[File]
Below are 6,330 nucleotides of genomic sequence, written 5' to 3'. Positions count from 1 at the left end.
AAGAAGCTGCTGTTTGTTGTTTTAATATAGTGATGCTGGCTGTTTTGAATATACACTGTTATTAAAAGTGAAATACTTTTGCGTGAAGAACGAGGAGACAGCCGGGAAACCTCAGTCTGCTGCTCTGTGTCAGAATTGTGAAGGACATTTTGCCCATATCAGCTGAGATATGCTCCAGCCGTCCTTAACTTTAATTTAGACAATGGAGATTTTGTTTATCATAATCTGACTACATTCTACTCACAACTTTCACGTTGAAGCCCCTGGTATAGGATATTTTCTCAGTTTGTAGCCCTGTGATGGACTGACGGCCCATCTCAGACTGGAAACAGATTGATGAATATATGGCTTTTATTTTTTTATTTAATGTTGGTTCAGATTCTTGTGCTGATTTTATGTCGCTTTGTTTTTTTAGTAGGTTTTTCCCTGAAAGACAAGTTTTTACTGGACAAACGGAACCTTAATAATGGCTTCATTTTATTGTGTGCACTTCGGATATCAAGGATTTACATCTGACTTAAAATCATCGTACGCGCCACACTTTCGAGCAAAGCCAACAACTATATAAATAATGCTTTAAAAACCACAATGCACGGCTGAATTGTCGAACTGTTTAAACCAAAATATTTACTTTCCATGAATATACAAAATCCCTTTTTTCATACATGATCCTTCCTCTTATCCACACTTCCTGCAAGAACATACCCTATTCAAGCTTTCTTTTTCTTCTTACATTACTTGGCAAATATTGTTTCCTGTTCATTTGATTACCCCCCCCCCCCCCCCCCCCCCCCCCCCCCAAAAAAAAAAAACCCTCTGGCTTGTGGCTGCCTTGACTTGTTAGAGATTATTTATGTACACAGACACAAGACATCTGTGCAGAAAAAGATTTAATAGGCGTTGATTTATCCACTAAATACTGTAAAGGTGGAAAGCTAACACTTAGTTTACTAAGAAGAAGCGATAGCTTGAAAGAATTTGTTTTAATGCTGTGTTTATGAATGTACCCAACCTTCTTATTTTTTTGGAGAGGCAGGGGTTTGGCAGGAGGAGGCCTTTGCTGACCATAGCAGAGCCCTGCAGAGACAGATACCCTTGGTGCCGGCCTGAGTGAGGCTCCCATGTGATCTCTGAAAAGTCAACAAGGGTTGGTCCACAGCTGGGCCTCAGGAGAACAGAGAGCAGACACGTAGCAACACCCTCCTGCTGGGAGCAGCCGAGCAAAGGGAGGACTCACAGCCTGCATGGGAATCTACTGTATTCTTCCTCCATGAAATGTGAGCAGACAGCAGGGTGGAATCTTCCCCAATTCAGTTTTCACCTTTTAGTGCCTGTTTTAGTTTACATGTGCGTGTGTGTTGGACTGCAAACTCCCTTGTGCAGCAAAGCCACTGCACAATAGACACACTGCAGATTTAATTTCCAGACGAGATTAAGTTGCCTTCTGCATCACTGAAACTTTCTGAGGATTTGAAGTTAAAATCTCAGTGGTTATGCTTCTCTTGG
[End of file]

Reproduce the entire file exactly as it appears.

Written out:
Below are 6,330 nucleotides of genomic sequence, written 5' to 3'. Positions count from 1 at the left end.
AAGAAGCTGCTGTTTGTTGTTTTAATATAGTGATGCTGGCTGTTTTGAATATACACTGTTATTAAAAGTGAAATACTTTTGCGTGAAGAACGAGGAGACAGCCGGGAAACCTCAGTCTGCTGCTCTGTGTCAGAATTGTGAAGGACATTTTGCCCATATCAGCTGAGATATGCTCCAGCCGTCCTTAACTTTAATTTAGACAATGGAGATTTTGTTTATCATAATCTGACTACATTCTACTCACAACTTTCACGTTGAAGCCCCTGGTATAGGATATTTTCTCAGTTTGTAGCCCTGTGATGGACTGACGGCCCATCTCAGACTGGAAACAGATTGATGAATATATGGCTTTTATTTTTTTATTTAATGTTGGTTCAGATTCTTGTGCTGATTTTATGTCGCTTTGTTTTTTTAGTAGGTTTTTCCCTGAAAGACAAGTTTTTACTGGACAAACGGAACCTTAATAATGGCTTCATTTTATTGTGTGCACTTCGGATATCAAGGATTTACATCTGACTTAAAATCATCGTACGCGCCACACTTTCGAGCAAAGCCAACAACTATATAAATAATGCTTTAAAAACCACAATGCACGGCTGAATTGTCGAACTGTTTAAACCAAAATATTTACTTTCCATGAATATACAAAATCCCTTTTTTCATACATGATCCTTCCTCTTATCCACACTTCCTGCAAGAACATACCCTATTCAAGCTTTCTTTTTCTTCTTACATTACTTGGCAAATATTGTTTCCTGTTCATTTGATTACCCCCCCCCCCCCCCCCCCCCCCCCCCCCCAAAAAAAAAAAACCCTCTGGCTTGTGGCTGCCTTGACTTGTTAGAGATTATTTATGTACACAGACACAAGACATCTGTGCAGAAAAAGATTTAATAGGCGTTGATTTATCCACTAAATACTGTAAAGGTGGAAAGCTAACACTTAGTTTACTAAGAAGAAGCGATAGCTTGAAAGAATTTGTTTTAATGCTGTGTTTATGAATGTACCCAACCTTCTTATTTTTTTGGAGAGGCAGGGGTTTGGCAGGAGGAGGCCTTTGCTGACCATAGCAGAGCCCTGCAGAGACAGATACCCTTGGTGCCGGCCTGAGTGAGGCTCCCATGTGATCTCTGAAAAGTCAACAAGGGTTGGTCCACAGCTGGGCCTCAGGAGAACAGAGAGCAGACACGTAGCAACACCCTCCTGCTGGGAGCAGCCGAGCAAAGGGAGGACTCACAGCCTGCATGGGAATCTACTGTATTCTTCCTCCATGAAATGTGAGCAGACAGCAGGGTGGAATCTTCCCCAATTCAGTTTTCACCTTTTAGTGCCTGTTTTAGTTTACATGTGCGTGTGTGTTGGACTGCAAACTCCCTTGTGCAGCAAAGCCACTGCACAATAGACACACTGCAGATTTAATTTCCAGACGAGATTAAGTTGCCTTCTGCATCACTGAAACTTTCTGAGGATTTGAAGTTAAAATCTCAGTGGTTATGCTTCTCTTGG